Rechargeable lanterns (Accumulator Types) were kept in their garage, on the nights of the raids a yellow warning would be received, we would install the lanterns in the shelter, and a red warning indicated a raid had started. Norman spent many a night carrying these heavy lanterns to the shelter. The shelter would hold about 100 people but not that many would come later in the war as most had Anderson shelters in their gardens. A very damp concrete smell pervaded the shelter those winter nights.

His education suffered, because if the all clear sounded before midnight the schools opened at 10 am the next day if the raids lasted after midnight the schools were closed until the afternoon.

Norman left school in 1941 aged 14 and joined his father’s radio and cycle business in Blyth. He says he learned more with his father than he did at school.

A year later he joined the Civil Defence Corps when he was 15 years old as a pedal cycle messenger and posted to a first aid centre at a local school in Blyth His mother wasn’t pleased at this, as I was out during air-raids, but my father thought ahead of what may come, and experience would be needed.

His civilian style gasmask was changed for a thick rubber mask with large eye-pieces. Air raids were frequent every night due to the submarine base there. A local Doctor would attend at the school first aid post during an air-raid or lectures.

 One time, he travelled home on a bus from Newcastle with a pal, after a day visiting bomb damage areas. As it was dark blue lights were used to illuminate the interior. When they arrived in Blyth an air-raid was in progress. They hurried home to change to their uniforms.

The sky above was suddenly illuminated by orange flares suspended on parachutes. We ran to the nearest air raid street shelter, but found it locked. We heard the screech of three bombs being dropped, we dived to the ground against a house wall, biting on our ties in our mouths covering our ears with our hands, as we were trained at lectures we attended. We felt the thud as two bombs exploded, roof tiles dropped near us as we bounced across the pavement and wondered what happened to the third bomb by the time we got home the all -clear was sounded.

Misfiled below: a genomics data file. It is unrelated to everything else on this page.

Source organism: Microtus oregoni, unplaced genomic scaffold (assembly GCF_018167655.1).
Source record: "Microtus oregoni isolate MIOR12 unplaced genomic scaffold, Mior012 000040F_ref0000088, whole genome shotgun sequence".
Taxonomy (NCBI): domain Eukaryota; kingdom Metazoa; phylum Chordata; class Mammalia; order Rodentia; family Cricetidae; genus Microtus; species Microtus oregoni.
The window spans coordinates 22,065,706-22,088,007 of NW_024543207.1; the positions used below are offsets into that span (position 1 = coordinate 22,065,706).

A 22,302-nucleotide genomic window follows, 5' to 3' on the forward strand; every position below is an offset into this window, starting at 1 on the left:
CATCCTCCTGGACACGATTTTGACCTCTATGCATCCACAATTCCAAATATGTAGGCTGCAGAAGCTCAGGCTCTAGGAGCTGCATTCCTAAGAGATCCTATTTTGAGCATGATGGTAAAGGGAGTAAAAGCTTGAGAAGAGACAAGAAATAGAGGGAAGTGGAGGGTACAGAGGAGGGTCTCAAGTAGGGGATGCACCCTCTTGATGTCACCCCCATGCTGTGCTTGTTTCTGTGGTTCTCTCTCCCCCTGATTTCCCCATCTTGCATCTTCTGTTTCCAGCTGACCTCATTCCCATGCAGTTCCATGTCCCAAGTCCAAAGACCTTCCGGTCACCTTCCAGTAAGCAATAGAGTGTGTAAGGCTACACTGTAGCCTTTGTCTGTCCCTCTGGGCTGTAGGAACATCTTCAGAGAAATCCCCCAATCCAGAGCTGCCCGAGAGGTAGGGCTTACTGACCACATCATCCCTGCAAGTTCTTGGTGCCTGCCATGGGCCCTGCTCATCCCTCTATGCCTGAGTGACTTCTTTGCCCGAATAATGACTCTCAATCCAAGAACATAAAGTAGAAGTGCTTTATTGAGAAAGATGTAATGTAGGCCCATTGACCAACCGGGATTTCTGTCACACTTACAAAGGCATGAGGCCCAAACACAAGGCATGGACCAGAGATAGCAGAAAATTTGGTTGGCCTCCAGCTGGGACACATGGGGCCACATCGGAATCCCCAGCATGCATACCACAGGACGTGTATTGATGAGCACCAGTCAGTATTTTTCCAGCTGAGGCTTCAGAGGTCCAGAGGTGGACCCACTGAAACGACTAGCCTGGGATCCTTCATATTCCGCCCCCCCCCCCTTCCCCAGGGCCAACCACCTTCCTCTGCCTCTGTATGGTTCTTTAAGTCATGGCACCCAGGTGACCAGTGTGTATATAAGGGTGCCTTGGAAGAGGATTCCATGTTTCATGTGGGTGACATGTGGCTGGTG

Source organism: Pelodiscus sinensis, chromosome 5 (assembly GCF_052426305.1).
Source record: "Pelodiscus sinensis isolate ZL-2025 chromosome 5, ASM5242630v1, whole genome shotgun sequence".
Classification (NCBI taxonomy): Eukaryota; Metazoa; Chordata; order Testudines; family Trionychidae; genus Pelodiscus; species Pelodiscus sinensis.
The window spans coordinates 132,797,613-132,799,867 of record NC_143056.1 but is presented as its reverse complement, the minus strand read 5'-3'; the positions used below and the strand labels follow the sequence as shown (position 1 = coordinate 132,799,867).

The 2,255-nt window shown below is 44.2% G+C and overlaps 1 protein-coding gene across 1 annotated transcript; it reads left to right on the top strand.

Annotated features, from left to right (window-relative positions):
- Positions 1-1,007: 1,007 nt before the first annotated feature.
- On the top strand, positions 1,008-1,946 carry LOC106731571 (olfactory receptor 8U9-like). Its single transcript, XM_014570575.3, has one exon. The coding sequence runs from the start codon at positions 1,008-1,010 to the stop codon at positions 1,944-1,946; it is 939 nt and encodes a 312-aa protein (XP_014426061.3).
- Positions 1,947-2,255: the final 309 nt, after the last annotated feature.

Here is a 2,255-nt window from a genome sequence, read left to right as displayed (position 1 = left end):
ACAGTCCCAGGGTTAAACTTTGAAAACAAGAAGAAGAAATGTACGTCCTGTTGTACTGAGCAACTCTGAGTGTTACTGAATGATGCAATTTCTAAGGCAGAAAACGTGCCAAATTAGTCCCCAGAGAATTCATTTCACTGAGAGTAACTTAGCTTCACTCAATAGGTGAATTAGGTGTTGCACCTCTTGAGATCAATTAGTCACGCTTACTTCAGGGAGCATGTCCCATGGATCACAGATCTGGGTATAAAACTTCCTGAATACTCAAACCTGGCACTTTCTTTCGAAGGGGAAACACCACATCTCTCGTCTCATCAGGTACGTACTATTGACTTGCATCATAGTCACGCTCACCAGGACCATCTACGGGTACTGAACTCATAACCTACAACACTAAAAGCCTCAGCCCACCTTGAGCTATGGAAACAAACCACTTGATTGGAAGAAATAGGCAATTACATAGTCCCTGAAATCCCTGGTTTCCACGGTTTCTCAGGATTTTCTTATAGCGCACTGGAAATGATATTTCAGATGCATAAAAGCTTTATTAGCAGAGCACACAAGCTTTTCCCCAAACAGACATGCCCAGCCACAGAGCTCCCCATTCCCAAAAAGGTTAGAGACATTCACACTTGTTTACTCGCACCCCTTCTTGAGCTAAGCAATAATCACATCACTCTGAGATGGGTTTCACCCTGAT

The next day was Sunday, we met and went to find the bomb craters. We found them in a field a good few hundred yards away from where we lay. They seemed much nearer that night, Years later in 1999 a bomb was found on a new building site near where we found the two craters, it was defused by a bomb disposal unit from Catterick North Yorkshire.)


When Norman was 16 years old I bought a 1929 D.O.T   Villiers Motor Cycle for £5. He learnt to drive it, no road tests were necessary then, and became a dispatch rider. His thick rubber mask was again changed to a service type with flexible hose.

He soon sold the Villiers and bought a 1937 A.J.S. 350 cc motor cycle for £40. He was then posted to the Blyth control centre.

The motorcycle photographs were taken in 1943 at the Control Centre Broadway circle Blyth. This control centre was situated on the "Broadway Circle" in Blyth. (it is still there today 2006). The photograph opposite is take there. 

His parent’s house was on Broadway, and as they had a telephone and as lived so near to the Control Centre he was first to be called for any extra duty.

He spent many a night in an old spooky big house near the control centre and got paid 3 Shillings a night. (The average wage then was 40 shillings a week (£2)  


He had a list of Home Guard KEY personnel to call out if an invasion happened. He did training courses on poisonous Gases, also motor cycle maintenance and scrambles in local woods.

The civil defence dispatch rider corps was keen to form a rifle club. Norman was asked by their Corps. Officer to arrange an interview with the Commander of the D.E.M.S (Defensibly Equipped Merchant Ships).

He met Commander Roberts at the quayside drill hall Blyth and he agreed to allow them to use the rifle range, he would arrange a team to appose us and give them the use of their American .22 5 round magazine Mossberg rifles.

They didn’t win, but enjoyed their tea and biscuits and used their range a number of times. (In later years Norman was a member of the Blyth home guard rifle club, and won a place on the Northumberland county 20 team.)

In 1944 Norman was "called up" for National Service officially and was posted to R.E.M.E. Royal Engineers. To his great disappointment he found he was in a reserved occupation as he was involved with the Naval Submarine base in Blyth. He serviced and charged Aldus signal Lamp batteries for the Base, the 12 x 2inch batteries were held in a wooden carrier Box for each battery cell. He would flush them out with distilled water and re-fill with Sulphuric acid then charge them up ready for delivery or collection by Naval rating personnel each week.

When Seventeen using his fathers Woolsley 14HP car he collected radios from the base for repair at the family shop. 

These days boys of 14 to 17 watch TV, play computer games and generally have a relaxed time to grow up. In Norman's day he was risking his life, being bombed and most certainly not living a relaxed life. How times change.